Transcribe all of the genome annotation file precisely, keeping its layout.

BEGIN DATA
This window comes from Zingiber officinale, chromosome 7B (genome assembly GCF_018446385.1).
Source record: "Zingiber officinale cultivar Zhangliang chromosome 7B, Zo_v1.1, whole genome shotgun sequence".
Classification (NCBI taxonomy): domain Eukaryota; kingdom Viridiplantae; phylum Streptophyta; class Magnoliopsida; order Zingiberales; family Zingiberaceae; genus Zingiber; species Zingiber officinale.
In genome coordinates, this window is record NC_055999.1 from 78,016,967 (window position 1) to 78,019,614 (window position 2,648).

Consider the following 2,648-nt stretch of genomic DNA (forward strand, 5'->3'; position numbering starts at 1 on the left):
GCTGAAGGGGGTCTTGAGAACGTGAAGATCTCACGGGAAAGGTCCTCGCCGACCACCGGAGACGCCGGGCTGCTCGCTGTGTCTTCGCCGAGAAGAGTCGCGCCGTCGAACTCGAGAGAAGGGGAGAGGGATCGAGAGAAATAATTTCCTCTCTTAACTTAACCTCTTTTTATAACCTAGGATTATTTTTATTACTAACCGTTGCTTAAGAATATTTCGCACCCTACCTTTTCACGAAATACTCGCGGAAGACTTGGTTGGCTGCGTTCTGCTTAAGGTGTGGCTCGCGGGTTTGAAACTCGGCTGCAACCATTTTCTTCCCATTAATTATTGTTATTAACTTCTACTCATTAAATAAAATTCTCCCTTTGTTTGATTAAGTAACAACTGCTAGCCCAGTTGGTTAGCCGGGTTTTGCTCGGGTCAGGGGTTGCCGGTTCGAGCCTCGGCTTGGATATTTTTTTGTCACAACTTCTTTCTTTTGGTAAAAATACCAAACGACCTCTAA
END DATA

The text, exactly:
This window comes from Zingiber officinale, chromosome 7B (genome assembly GCF_018446385.1).
Source record: "Zingiber officinale cultivar Zhangliang chromosome 7B, Zo_v1.1, whole genome shotgun sequence".
Classification (NCBI taxonomy): domain Eukaryota; kingdom Viridiplantae; phylum Streptophyta; class Magnoliopsida; order Zingiberales; family Zingiberaceae; genus Zingiber; species Zingiber officinale.
In genome coordinates, this window is record NC_055999.1 from 78,016,967 (window position 1) to 78,019,614 (window position 2,648).

Consider the following 2,648-nt stretch of genomic DNA (forward strand, 5'->3'; position numbering starts at 1 on the left):
GCTGAAGGGGGTCTTGAGAACGTGAAGATCTCACGGGAAAGGTCCTCGCCGACCACCGGAGACGCCGGGCTGCTCGCTGTGTCTTCGCCGAGAAGAGTCGCGCCGTCGAACTCGAGAGAAGGGGAGAGGGATCGAGAGAAATAATTTCCTCTCTTAACTTAACCTCTTTTTATAACCTAGGATTATTTTTATTACTAACCGTTGCTTAAGAATATTTCGCACCCTACCTTTTCACGAAATACTCGCGGAAGACTTGGTTGGCTGCGTTCTGCTTAAGGTGTGGCTCGCGGGTTTGAAACTCGGCTGCAACCATTTTCTTCCCATTAATTATTGTTATTAACTTCTACTCATTAAATAAAATTCTCCCTTTGTTTGATTAAGTAACAACTGCTAGCCCAGTTGGTTAGCCGGGTTTTGCTCGGGTCAGGGGTTGCCGGTTCGAGCCTCGGCTTGGATATTTTTTTGTCACAACTTCTTTCTTTTGGTAAAAATACCAAACGACCTCTAA